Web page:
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How ‘Superman & Lois’ Successfully Deals With the Ramifications of the Multiverse

While movie-going audiences are growing accustomed to the concept of the multiverse through Spider-Man, first in the Oscar-winning animated film Spider-Man: Into the Spider-Verse and now Spider-Man: No Way Home — both of which introduce the idea that superheroes and villains have various counterparts in other universes — the idea of parallel universes in comic book lore was first popularized by DC Comics. In their sixth annual crossover event, the CW’s Arrowverse sought to adapt its renowned Crisis on Infinite Earths storyline. In their televised version, the event united DC’s shared history in film and television with various cameos, including Smallville’s Tom Welling, Lucifer’s Tom Ellis, and Burt Ward — Robin to Adam West’s 1960s Batman. Even Ezra Miller, the Flash from Zack Snyder’s cinematic Justice League, came to play with an amusing interaction with the CW’s Flash, Grant Gustin.

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By the conclusion of the crossover, Crisis established a new status quo across DC’s multiverse, setting up interesting twists on established storylines and characters. One result involved the CW’s Superman (Tom Hoechlin) and Lois Lane (Bitsie Tulloch) finding out that they are parents of twin boys. This wrinkle in the Superman mythos was a launching pad for their own spin-off show, Superman & Lois, after their initial introduction in Supergirl’s second season. But while Crisis first aired three years ago, the consequences of the multiverse continue to have a significant impact on the Kent family in Superman & Lois, a show that takes bold twists on the caped Kryptonian.

One of the many complaints surrounding Superman as a character is that he is too much of a god — an alien that no human can relate to. However, Superman & Lois makes Clark Kent one of the CW’s most relatable superheroes, even for a Kryptonian and especially compared to billionaire Oliver Queen (Steven Amell) on Arrow and super speedster metahuman Barry Allen on The Flash. Clark and Lois are parents to Jonathan (Jordan Elsass) and Jordan Kent (Alexander Garfin), both of whom are welcome additions to the Superman lore.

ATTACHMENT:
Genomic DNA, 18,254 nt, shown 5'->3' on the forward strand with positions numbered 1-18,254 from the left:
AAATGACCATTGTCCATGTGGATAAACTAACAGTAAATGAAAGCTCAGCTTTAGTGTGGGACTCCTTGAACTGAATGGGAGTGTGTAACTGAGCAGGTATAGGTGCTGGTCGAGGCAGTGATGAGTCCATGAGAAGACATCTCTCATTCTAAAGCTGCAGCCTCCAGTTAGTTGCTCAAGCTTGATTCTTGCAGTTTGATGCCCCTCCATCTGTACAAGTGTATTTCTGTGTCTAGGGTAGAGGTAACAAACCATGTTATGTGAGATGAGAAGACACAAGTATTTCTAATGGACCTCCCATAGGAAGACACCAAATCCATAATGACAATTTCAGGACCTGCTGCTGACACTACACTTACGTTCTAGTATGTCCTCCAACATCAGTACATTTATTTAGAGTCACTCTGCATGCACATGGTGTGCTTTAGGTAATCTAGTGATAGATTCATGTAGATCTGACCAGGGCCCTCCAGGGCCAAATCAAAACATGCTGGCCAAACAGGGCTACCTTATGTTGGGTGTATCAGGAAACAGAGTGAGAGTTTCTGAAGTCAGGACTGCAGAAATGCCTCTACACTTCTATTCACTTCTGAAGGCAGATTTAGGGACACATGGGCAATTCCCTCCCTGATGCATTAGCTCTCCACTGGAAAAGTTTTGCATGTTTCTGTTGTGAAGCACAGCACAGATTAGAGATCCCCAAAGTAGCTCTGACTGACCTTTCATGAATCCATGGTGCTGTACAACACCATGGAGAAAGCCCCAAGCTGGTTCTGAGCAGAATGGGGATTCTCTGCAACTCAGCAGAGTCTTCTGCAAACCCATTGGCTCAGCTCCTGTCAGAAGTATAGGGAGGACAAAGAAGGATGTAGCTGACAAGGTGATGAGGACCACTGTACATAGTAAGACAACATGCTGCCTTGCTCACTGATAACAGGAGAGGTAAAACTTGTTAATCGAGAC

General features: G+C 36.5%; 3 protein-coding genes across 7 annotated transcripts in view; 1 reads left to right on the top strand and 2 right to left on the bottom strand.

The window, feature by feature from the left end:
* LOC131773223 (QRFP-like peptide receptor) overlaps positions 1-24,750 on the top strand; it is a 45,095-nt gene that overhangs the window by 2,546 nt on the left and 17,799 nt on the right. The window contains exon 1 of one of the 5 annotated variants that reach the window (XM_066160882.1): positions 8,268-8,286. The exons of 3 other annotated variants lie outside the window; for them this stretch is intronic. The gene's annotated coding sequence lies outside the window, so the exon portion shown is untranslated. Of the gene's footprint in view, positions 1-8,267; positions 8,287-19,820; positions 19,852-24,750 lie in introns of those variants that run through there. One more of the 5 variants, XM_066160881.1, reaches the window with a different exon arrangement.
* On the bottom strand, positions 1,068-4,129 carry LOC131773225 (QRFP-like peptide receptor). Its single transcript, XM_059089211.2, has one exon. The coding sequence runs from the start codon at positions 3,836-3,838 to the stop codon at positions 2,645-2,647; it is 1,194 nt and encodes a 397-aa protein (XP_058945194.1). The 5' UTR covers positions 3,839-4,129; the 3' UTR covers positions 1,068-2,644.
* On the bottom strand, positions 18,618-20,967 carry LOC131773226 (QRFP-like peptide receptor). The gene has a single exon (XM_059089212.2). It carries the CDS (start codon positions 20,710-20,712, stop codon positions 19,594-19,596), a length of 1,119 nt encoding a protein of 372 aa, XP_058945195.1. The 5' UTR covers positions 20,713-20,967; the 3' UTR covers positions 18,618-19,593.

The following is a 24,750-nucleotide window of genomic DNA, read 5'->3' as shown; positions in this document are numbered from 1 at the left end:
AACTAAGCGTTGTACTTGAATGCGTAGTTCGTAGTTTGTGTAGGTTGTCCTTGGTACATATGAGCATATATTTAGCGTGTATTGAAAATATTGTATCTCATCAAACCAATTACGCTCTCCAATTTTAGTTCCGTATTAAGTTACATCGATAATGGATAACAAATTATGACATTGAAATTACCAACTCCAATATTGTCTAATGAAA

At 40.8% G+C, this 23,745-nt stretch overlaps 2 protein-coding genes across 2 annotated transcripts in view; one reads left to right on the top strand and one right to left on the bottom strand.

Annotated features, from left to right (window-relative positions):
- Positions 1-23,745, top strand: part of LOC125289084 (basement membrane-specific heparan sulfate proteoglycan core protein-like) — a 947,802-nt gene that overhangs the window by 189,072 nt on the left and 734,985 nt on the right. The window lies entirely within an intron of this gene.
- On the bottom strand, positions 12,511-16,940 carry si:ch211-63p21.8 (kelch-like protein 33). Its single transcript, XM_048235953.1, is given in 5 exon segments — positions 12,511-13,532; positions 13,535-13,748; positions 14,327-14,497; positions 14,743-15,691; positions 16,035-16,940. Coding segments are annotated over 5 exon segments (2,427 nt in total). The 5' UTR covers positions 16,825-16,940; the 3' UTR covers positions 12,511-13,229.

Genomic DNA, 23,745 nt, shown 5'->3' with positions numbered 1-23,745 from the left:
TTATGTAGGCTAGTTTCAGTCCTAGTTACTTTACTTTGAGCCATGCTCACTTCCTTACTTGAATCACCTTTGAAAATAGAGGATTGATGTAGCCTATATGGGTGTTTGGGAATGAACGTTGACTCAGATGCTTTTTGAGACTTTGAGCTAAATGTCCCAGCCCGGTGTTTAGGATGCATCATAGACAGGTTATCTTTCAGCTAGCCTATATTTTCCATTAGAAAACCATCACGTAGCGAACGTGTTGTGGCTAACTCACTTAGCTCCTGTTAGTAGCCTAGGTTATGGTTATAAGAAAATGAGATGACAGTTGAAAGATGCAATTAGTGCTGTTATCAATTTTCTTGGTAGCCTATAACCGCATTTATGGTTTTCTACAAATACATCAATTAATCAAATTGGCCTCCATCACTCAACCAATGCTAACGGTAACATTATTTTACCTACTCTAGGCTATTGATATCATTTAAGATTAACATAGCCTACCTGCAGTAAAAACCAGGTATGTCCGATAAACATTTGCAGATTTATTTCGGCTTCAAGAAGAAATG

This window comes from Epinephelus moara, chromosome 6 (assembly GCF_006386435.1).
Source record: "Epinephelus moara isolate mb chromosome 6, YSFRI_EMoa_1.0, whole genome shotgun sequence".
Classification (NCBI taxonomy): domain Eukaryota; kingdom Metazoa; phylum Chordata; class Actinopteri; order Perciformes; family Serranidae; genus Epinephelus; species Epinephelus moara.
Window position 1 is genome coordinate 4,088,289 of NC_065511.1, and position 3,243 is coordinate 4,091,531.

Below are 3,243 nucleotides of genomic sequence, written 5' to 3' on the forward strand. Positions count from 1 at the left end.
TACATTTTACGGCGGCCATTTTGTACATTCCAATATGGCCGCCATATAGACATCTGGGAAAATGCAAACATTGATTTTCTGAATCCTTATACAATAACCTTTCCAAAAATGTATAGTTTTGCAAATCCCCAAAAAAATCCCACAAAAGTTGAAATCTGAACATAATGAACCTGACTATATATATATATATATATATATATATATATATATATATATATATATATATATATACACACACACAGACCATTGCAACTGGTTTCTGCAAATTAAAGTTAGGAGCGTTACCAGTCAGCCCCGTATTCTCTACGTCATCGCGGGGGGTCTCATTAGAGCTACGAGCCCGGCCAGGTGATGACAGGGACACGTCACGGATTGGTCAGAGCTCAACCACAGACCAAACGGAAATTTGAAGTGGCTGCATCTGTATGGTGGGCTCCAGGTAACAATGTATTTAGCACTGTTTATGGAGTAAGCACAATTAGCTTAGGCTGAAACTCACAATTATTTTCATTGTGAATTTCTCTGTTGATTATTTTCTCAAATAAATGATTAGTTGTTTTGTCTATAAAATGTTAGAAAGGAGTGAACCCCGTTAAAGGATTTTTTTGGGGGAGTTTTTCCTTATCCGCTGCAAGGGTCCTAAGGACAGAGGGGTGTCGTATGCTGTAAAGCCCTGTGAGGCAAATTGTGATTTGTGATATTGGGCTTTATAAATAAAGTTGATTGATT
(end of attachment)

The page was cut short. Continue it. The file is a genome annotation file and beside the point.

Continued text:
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Image Via The CW

While the show highlights everything familiar about Lois and Clark and their iconic love story from the Daily Planet and beyond, their roles as parents separate them from previous iterations of the characters. In fact, Hoechlin’s Superman and Tulloch’s Lane are the logical next step after the CW’s previous Superman show Smallville, which chronicled Clark Kent’s high school and young adult years. Here, Clark Kent is faced with the challenges and responsibilities of parenting, without the help of his own adoptive parents of Johnathan and Martha Kent. Making Clark and Lois parents after the events of Crisis reinvigorates these decades-old characters.

While Clark and Lois take on the parental roles, Jonathan and Jordan inherit the role of teenage Kents in Smallville, but with a twist. First, Clark had been raised as an only child and, what he believed to be, the last Kryptonian. In season 1 of Superman & Lois, Jordan discovers that he has inherited his father’s Kryptonian abilities. Jordan is also diagnosed with social anxiety disorder, which makes it difficult for him to control his powers. When Clark had been a child, he often faced the same difficulties alone. But with Jonathan alongside him, Jordan has someone to confide in — even if Jonathan doesn’t have powers (yet?).